Langley, Virginia, USA
November 14—0901 Hours GMT–5

When Drake entered, Brandon Gazenga was already there shuffling nervously through the papers on his lap.

“Good morning, sir.”

Drake nodded and sat, breaking the seal on a folder stamped DCI’s Eyes Only and flipping through the contents. “Is it completely done?”

“Yes, sir. I consider that a final draft. It’s just waiting for you and Dave to sign off.”

Gazenga’s parents had come over on the boat from Congo when he was only six, immediately becoming a shining example of the American dream. His father had gone into the restaurant business, starting as a dishwasher and ending up the owner of a caf? chain serving cuisine from his home continent.

Despite their commitment to their new home, Brandon’s parents had never let him forget where he came from. He spoke Kituba fluently and while growing up had spent at least a month a year with his cousins in Kinshasa.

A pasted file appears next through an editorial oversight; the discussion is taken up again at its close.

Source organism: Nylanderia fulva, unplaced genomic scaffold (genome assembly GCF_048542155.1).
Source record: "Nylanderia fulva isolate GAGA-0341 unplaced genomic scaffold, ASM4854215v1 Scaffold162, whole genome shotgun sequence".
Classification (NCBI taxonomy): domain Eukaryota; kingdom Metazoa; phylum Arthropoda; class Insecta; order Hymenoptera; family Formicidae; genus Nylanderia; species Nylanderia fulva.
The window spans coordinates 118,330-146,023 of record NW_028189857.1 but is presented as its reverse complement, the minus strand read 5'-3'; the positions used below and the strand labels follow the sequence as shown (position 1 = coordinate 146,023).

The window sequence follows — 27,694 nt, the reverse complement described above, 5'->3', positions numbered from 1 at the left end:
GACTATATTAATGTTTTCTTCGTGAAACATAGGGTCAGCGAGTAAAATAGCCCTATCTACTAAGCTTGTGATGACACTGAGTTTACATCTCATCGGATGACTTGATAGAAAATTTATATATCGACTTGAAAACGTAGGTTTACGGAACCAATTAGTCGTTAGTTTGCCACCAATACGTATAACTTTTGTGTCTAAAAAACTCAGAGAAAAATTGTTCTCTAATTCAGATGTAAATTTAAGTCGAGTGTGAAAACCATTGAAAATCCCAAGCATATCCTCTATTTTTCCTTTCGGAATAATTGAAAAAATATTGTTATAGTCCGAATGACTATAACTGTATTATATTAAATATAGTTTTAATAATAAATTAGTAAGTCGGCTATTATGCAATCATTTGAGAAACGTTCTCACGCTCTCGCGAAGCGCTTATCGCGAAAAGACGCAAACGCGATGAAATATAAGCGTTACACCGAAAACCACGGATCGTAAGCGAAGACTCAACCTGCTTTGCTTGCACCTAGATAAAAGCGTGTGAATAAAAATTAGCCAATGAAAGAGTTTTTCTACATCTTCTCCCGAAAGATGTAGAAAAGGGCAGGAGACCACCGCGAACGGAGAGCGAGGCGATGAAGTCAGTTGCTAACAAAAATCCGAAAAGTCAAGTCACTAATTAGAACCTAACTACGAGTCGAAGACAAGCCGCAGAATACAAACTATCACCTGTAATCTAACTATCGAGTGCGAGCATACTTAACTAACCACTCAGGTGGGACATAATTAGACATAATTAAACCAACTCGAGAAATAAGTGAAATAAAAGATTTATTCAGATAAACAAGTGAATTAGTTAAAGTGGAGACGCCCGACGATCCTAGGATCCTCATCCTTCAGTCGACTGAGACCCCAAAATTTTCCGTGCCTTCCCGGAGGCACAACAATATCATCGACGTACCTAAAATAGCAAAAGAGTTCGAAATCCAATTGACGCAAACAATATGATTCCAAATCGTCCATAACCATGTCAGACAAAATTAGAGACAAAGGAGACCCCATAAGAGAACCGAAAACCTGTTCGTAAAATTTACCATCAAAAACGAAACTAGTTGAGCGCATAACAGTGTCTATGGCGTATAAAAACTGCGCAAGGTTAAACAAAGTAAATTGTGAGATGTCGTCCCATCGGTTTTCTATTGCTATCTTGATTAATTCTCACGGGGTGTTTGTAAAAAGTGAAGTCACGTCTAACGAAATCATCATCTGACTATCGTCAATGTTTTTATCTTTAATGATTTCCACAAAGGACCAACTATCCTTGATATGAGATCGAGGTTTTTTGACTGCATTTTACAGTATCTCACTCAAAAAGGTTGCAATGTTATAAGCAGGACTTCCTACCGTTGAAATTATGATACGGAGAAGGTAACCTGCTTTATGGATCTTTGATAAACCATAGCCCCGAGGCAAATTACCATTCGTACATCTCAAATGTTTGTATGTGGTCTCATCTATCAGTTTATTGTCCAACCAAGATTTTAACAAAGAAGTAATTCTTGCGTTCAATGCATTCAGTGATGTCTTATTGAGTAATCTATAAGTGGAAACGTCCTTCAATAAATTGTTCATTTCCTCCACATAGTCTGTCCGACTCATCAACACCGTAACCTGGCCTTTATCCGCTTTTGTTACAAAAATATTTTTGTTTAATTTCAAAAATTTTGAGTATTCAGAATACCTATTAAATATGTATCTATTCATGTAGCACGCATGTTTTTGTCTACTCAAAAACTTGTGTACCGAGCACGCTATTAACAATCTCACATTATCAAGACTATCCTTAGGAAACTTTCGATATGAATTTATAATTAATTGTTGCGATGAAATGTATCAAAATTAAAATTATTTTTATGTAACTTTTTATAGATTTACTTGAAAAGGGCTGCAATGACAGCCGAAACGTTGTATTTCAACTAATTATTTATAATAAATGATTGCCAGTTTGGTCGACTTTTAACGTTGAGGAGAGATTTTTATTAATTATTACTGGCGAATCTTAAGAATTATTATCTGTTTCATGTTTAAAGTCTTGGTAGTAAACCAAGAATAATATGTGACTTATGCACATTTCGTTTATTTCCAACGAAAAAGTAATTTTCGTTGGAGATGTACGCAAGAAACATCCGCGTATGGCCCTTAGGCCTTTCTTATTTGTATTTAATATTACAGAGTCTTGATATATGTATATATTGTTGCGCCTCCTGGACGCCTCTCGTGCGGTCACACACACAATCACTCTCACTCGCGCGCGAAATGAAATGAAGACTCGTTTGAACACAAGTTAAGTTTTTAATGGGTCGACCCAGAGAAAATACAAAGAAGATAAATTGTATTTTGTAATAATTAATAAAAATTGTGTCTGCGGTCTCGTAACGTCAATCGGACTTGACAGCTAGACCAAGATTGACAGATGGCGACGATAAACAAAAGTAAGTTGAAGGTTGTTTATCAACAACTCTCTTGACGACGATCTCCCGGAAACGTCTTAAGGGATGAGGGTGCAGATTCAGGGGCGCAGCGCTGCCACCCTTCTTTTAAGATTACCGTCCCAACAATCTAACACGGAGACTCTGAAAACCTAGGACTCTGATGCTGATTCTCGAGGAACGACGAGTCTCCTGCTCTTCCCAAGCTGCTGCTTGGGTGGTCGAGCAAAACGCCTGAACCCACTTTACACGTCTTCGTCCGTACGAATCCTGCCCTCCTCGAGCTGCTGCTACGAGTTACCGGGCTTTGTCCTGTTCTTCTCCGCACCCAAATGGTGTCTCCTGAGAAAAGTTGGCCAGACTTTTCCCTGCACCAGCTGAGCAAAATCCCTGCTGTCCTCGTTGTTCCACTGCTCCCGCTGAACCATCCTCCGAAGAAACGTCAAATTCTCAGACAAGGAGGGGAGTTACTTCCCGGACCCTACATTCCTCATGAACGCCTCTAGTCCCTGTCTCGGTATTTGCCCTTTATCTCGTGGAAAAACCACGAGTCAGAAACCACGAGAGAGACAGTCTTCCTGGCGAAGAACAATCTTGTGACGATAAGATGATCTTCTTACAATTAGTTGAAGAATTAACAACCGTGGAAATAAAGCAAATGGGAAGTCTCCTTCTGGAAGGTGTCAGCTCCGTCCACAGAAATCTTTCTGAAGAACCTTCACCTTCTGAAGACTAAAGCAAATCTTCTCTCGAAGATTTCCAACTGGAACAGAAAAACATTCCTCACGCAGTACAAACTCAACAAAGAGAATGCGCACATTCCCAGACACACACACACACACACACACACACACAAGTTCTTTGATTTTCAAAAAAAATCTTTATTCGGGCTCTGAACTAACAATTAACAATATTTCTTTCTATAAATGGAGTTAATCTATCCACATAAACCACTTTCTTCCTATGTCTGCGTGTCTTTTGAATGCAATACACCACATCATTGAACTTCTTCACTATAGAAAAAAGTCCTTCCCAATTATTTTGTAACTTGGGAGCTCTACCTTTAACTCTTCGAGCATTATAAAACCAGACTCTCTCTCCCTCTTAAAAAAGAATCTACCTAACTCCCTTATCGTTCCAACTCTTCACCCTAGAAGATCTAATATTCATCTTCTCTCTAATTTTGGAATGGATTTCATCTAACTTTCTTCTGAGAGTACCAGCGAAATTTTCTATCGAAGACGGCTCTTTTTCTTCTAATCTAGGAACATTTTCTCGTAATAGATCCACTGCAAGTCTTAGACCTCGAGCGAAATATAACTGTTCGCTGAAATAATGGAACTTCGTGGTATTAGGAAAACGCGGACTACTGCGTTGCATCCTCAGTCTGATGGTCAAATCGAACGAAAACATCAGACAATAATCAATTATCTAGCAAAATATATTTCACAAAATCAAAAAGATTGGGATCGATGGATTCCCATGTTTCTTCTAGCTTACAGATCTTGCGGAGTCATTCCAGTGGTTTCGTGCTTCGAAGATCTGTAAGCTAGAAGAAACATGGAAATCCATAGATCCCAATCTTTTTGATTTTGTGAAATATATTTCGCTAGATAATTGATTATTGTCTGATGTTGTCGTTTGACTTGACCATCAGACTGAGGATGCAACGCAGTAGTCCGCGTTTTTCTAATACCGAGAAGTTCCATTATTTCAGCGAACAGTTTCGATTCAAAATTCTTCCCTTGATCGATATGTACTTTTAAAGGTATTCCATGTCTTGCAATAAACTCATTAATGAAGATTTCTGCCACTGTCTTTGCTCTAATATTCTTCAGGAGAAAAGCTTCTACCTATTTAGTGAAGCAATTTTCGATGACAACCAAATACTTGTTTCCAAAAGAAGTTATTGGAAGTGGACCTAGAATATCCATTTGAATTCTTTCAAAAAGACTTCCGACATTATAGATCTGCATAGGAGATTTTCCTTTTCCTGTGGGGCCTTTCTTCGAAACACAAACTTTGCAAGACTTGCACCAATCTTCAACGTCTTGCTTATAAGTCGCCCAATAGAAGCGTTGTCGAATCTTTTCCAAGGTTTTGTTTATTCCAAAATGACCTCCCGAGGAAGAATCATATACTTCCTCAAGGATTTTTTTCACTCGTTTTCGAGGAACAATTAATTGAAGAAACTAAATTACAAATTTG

That, combined with a degree in international studies from Yale, had made him an obvious target for recruitment by the CIA. And since that recruitment, he had performed admirably — becoming one of the agency’s top central African analysts despite his relative youth.

Those qualifications alone, though, wouldn’t have been enough for Drake to include him in the off-the-books operation he’d undertaken. In the end, it was Gazenga’s personality profile that made him so perfect.

The young man still had one foot in an extremely hierarchical culture and had spent his life serving a powerful father whose recent death left him adrift. Even better, his time in poverty-stricken Kinshasa had given him a deep gratitude toward America for the opportunities it had provided. All these things combined to make him extremely susceptible to manipulation by authority figures.

“So you’re confident that it’s going to satisfy the president and his people?”